Below this is a video explaining how to sign up and above is one showing how you can use groups in a class.   If you use it with your students they do not have to have a Diigo account nor even share their email (although that allow them to be updated with alerts). 

Hiroshima First Hand Accounts

With the 70th anniversary of the bombing of Hiroshima and Nagasaki now upon us, this site, called "Hiroshima and Nagasaki remembered, on first person accounts might help you as you teach it to your students this year.  

Wednesday, August 5, 2015

Deeper Learning Through Technology

So I still have books to sell!  Mine - in case you are new to the blog is about personalizing the education of your students and is called Deeper Learning Through Technology: Using the Cloud to Individualize Instruction.

  • The book starts with an overview of terms you might want to know such as "the cloud" as well as laws that govern the use of technology with your students.
  • It then looks at how you can expand your collaborative team beyond your school walls using technology.
  • Next it goes over step by steps ways to include Google Drive in your classroom.
  • It includes a chapter on flipping the classroom - how to make your own and find ones others have done.
  • The next chapter looks at what you do in your classroom after you have flipped it and your kids are ready for higher level assignments as well as collaborative projects
  • Not to be forgotten is a chapter on assessing your students and how they fit in a classroom that is looking after each student's needs.
  • Finally I look at a school system that has made many of the changes I have mentioned above.
Most importantly the book
  • shows the teacher and administrator in step by step fashion how to carry out everything I discuss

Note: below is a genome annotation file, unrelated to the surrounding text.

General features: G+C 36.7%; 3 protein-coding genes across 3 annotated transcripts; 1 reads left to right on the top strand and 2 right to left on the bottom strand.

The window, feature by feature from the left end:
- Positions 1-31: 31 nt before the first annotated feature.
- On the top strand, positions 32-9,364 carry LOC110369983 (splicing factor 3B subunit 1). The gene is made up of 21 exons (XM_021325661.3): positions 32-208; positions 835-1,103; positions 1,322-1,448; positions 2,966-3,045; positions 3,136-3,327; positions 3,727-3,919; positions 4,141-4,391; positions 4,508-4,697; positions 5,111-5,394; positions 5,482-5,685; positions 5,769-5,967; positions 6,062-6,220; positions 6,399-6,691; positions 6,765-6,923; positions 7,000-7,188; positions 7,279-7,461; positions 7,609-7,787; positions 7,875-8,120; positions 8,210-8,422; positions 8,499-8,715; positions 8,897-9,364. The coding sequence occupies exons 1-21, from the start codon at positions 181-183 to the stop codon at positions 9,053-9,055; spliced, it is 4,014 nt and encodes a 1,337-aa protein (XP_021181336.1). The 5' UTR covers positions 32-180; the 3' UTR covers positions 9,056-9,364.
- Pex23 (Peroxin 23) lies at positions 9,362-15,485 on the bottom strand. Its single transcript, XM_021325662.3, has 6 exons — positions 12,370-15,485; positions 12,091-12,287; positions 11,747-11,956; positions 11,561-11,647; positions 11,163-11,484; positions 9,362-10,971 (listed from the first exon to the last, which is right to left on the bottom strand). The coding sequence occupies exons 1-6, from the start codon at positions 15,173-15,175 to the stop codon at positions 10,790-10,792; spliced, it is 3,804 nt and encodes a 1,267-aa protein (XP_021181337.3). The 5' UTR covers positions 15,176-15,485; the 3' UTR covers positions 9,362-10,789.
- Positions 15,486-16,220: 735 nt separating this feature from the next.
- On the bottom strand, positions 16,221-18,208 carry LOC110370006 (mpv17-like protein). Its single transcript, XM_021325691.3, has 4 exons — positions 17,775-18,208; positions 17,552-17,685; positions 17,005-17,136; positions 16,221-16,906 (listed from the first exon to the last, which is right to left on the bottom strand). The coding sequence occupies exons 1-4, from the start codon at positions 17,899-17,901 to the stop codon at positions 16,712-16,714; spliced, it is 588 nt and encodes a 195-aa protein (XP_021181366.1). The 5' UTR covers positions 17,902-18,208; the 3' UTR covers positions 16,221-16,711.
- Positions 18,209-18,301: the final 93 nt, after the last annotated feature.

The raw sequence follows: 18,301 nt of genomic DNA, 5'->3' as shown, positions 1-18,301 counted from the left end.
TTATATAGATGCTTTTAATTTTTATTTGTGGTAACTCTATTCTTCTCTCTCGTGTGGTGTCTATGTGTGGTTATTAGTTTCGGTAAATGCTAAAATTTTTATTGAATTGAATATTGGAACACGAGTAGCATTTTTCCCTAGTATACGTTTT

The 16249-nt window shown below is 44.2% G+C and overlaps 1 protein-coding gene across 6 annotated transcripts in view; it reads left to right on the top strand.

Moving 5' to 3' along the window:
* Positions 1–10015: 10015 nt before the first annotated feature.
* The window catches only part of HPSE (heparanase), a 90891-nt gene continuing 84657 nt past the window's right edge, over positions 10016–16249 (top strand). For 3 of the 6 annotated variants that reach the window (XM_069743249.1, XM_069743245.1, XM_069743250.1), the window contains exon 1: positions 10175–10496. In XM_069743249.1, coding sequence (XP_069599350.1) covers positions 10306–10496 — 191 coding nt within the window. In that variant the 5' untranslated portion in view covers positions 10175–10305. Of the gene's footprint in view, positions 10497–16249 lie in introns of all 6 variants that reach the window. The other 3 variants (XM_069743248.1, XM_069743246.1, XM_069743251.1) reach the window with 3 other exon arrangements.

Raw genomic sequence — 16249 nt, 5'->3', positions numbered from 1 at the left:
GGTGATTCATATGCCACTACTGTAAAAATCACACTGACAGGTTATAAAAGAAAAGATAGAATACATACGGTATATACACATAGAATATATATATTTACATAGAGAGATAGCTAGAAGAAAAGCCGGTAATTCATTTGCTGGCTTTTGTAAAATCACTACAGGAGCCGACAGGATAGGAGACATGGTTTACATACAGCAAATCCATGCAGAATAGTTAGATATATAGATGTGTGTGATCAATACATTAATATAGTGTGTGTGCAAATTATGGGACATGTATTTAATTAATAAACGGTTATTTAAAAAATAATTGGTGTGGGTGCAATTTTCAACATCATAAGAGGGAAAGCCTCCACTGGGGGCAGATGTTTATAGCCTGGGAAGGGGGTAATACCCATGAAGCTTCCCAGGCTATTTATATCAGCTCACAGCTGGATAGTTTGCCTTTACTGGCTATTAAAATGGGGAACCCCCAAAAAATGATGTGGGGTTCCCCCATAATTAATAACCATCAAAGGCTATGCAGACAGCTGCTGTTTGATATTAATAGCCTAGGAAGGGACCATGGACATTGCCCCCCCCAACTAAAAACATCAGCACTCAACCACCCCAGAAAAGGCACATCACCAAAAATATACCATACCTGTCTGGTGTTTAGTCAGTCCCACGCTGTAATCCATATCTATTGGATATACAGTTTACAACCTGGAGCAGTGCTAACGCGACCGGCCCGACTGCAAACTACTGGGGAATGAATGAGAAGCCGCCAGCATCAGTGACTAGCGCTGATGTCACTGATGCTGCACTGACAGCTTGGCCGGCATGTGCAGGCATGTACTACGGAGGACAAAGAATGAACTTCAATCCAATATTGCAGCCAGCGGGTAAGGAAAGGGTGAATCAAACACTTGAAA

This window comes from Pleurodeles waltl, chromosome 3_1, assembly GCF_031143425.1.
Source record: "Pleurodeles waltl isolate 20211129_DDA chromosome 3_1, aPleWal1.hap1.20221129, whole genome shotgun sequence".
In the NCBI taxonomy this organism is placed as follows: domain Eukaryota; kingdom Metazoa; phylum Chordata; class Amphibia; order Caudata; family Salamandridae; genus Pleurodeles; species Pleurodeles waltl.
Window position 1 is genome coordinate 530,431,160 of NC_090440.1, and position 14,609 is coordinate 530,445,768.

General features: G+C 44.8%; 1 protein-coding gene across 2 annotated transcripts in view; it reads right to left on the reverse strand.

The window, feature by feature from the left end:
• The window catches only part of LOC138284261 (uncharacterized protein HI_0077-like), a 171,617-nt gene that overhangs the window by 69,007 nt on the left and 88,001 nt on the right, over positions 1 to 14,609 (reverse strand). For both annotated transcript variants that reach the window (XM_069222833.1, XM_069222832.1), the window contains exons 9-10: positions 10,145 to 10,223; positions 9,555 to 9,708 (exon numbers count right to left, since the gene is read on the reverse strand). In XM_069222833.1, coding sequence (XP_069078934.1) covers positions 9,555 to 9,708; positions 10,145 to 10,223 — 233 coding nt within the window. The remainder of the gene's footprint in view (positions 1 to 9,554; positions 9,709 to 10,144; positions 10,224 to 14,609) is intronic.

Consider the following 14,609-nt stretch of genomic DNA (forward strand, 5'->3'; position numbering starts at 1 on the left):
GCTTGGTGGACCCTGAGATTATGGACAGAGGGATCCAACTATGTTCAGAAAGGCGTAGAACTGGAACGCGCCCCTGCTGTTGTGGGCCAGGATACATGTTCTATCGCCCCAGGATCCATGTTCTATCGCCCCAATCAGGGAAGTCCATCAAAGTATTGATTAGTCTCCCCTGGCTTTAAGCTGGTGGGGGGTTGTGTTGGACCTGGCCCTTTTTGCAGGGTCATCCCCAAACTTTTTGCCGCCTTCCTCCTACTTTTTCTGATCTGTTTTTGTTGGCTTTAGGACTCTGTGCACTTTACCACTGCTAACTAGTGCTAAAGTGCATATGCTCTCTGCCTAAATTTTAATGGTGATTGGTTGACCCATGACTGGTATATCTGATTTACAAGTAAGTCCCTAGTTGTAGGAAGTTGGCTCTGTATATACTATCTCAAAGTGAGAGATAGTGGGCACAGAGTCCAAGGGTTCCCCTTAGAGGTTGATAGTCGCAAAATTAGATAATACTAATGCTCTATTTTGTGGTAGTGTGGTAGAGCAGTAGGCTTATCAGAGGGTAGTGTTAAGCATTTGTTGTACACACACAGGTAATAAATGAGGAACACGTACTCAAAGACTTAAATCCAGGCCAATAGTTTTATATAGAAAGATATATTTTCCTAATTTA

• has many examples of how each item discussed has been used in the classroom
  • gives you - your collaborative team or school assignments to carry out on a schedule that fits your needs.

Thursday, July 30, 2015

Countdown Clocks

Richard Byrne and I were teaching our third of three technology for the Social Studies classroom today when a teacher asked me how I keep my students on task in a flipped room.  One trick I mentioned is countdown timers projected on the front of the classroom.  Believe it not the kids sense the time restraints.  Like anything it isn't good to do it every day, but can be one trick in your hate. Here are several types and the one above is what Richard suggested.

Tuesday, July 28, 2015

Teachable Moments: The New Deal

The Franklin D. Roosevelt Presidential Library and Museum has a You Tube Channel with short clips like the one above "that provide a quick overview of important topics and events from the Roosevelt Era."

Thanks to my collegue, Jeff Feinstein, for sending me the link.

Jamestown's New Mystery Box


As we know the colonists in Jamestown came after the Protestant Reformation, but just recently four new graves were found from the "starving time" and one included what it seems is a box put in Catholic burials.  It might be interesting for your students that Jamestown is still a live dig even though it has long been a recreated (since the real Jamestown is mostly underwater) site.  You can read the WashPost article on the dig here

National Archives: Flickr Account

Wow! You should see the photos and resources at the National Archives Flickr account. They already have over 9,000 followers.

Thanks to Ryan O'Donnell for tweeting the link.